• Chugs 1984

    “But in terms of instantaneous and sustained turn rates the F-35 does not seem to match the performance of the famous super-maneuverable Sukhois, Eurofighter Typhoon, Gripen or Rafale ”

    That maneuver that began at 4:07, was spectacular and as fast and quick as any Sukhoi or Rafale that I’ve seen.

    The split S, vertical climbs, slow speed capability (100 knots and not stalling!) are amazing. The maneuver that begins at 3:43 is spectacular as well, i’ve not seen pedal turns like that before.

    Re other aircraft like the Su-35 and their demonstrations sure the F-35 didn’t do a Pugachev’s Cobra or a tail slide but arguing that because it didn’t isn’t a sign that it can’t.

    I think you should post this video to this story – where the pilot explains his demonstration.

  • citanon

    Thinking through what the Paris demo actually showed and reading a number of comments from around the web the answer to your question is actually C: the F35 is surprisingly, weirdly maneuverable and will do just fine even if the fight goes WVR (or as fine as any fighter can be in WVR in the era of HOBS missiles).

    Compare for example the F35 demo with the Rafale demo. The Rafale demo. The Rafale looks more agile and acrobatic right?

    Ahhh, but then you realize the F35 demo is done at low airspeed to showcase low airspeed maneuverability. The Rafale was at much higher speed. Why does that matter? Because at high air speed you have lots of air moving fast over the control surfaces, generating lots of maneuvering force, making fighters very agile. The Rafale was show excellent maneuverability in a flight regime where fighters have traditionally had great maneuverability. The F35 on the other hand, chose to showcasea low speed flight regime thats traditionally bad for maneuverability. That’s your first clue that it’s demonstrating something unusual.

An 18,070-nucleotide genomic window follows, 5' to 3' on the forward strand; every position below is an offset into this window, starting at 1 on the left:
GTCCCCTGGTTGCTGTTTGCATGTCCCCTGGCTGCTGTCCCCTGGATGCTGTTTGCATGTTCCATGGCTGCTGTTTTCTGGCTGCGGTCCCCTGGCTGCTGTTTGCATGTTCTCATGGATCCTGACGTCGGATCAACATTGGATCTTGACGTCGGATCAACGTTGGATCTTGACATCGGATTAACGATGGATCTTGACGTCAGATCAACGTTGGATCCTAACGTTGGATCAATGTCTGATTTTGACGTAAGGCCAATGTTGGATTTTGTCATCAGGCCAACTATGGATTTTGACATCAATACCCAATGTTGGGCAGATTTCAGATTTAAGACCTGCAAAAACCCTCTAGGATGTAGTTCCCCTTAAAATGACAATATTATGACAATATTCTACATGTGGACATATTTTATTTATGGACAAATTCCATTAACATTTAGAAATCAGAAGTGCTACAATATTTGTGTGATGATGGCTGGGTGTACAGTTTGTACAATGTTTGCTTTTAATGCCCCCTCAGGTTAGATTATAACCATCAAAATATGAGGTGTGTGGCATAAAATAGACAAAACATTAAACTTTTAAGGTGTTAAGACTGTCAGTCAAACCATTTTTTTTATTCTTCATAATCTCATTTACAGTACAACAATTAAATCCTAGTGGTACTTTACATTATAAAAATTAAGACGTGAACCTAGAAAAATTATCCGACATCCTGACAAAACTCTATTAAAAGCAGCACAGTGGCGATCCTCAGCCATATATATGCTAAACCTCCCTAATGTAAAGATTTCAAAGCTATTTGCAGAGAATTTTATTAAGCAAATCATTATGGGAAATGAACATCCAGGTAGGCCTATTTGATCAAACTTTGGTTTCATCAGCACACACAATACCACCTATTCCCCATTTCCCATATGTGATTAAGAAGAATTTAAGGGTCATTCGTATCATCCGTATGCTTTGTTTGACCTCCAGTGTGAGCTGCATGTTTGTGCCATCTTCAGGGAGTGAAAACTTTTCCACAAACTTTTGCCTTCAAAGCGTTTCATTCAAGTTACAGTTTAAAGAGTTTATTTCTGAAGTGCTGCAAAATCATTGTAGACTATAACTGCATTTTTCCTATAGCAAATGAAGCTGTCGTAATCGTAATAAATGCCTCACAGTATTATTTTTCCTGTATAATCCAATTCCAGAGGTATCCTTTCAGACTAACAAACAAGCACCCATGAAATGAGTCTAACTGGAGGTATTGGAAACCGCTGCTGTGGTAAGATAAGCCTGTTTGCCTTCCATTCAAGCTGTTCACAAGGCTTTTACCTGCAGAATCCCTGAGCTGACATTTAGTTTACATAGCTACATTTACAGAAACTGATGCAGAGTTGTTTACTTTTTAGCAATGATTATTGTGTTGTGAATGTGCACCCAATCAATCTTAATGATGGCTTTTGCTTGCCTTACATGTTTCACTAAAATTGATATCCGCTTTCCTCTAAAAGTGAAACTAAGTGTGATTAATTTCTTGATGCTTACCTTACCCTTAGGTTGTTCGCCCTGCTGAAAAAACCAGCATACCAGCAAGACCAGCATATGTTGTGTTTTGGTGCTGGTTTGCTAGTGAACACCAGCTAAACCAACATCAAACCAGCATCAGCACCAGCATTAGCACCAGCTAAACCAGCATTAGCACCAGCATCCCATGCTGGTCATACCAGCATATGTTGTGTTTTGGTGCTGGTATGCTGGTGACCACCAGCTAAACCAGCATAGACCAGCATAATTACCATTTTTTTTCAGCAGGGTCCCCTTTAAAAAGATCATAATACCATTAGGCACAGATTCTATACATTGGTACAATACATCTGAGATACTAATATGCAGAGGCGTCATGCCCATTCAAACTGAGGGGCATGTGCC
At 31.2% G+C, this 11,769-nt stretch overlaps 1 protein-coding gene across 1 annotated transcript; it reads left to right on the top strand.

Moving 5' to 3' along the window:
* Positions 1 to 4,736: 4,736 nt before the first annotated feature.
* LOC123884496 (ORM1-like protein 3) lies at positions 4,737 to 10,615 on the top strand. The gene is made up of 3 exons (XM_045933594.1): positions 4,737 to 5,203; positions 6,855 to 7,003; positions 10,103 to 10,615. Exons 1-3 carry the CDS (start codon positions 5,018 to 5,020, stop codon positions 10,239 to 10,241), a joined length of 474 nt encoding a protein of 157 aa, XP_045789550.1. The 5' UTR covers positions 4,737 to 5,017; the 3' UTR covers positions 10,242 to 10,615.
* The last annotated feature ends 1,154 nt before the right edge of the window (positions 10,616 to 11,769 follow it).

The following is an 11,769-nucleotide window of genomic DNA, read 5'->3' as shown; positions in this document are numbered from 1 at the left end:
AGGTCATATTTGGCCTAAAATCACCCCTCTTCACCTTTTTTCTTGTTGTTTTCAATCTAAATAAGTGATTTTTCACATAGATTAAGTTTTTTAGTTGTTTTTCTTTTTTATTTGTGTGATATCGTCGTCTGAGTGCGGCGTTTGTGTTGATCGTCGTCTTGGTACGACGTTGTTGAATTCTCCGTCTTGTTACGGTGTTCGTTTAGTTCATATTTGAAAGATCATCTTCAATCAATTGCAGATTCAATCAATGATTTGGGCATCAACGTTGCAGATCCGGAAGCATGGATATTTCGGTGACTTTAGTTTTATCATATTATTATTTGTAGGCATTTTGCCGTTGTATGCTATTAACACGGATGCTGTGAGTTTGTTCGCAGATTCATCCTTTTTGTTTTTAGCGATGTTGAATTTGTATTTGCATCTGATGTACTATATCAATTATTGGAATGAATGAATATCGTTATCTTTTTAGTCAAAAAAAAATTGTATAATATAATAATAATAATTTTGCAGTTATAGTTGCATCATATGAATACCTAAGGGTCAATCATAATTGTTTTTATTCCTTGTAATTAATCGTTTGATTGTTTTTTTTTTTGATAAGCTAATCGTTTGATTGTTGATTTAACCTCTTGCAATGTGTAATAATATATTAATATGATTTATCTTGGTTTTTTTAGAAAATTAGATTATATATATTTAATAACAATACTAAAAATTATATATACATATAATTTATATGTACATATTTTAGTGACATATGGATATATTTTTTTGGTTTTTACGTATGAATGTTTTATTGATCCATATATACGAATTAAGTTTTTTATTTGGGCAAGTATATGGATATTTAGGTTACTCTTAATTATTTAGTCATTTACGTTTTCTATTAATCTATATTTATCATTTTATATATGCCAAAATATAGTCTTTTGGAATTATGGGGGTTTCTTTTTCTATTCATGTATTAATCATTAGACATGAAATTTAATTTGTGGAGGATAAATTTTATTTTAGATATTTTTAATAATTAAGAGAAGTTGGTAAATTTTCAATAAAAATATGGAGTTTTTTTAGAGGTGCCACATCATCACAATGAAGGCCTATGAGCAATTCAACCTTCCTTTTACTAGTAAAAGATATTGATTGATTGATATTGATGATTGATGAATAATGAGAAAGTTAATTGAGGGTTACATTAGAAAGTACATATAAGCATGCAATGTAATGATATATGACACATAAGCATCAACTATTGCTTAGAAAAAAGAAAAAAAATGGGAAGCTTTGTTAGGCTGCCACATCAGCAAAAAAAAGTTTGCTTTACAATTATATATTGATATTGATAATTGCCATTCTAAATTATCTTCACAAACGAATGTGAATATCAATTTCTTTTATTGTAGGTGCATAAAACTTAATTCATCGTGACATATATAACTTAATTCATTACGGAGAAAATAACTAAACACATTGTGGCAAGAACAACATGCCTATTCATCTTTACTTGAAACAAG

Then you start actually timing the pitch rates , the climb rates, the pedal turns, and you start realizing something amazing:

    1. It’s got very unusual acceleration. Yea you see plenty of fighters climb vertical, bit this one does it almost from stand still without building up speed first. That’s a shocking display of engine power. Nearly every other fighter, including that beautiful Rafale need to gain airspeed in the horizontal before going vertical. The F35 just goes straight up.

    2. The pitch rates and the pedal turns. The instantaneous pitch rates and pedal turns it displayed are very surprising for a non-thrust vectoring fighter in the low speed regime. Think about it. It doesn’t have that much airflow moving over the control surfaces. How the heck us it generating so much pointing authority? How is it hitting those exact pitch, roll and turn angles? If you time them, it’s pitch rate at low airspeed was comparable to the Rafale was going at much higher airspeed. How is it possible? How did it stand on its tail with perfect control at 50 degrees AoA with no thrust vectoring and less than 100 knots airspeed?

    It doesn’t make sense. There’s something very special aerodynamically going on with that airframe. This is Lockheed’s wink wink at the world.

    Lastly, think about this, the F35 could do this in a combat configuration
    The Rafale could only do it’s demo in the slicked out clean configuration. What happens when you get the lightning to that airspeed, with that engine and those aerodynamics?

    The F35 is a dangerous knife fighter, for sure.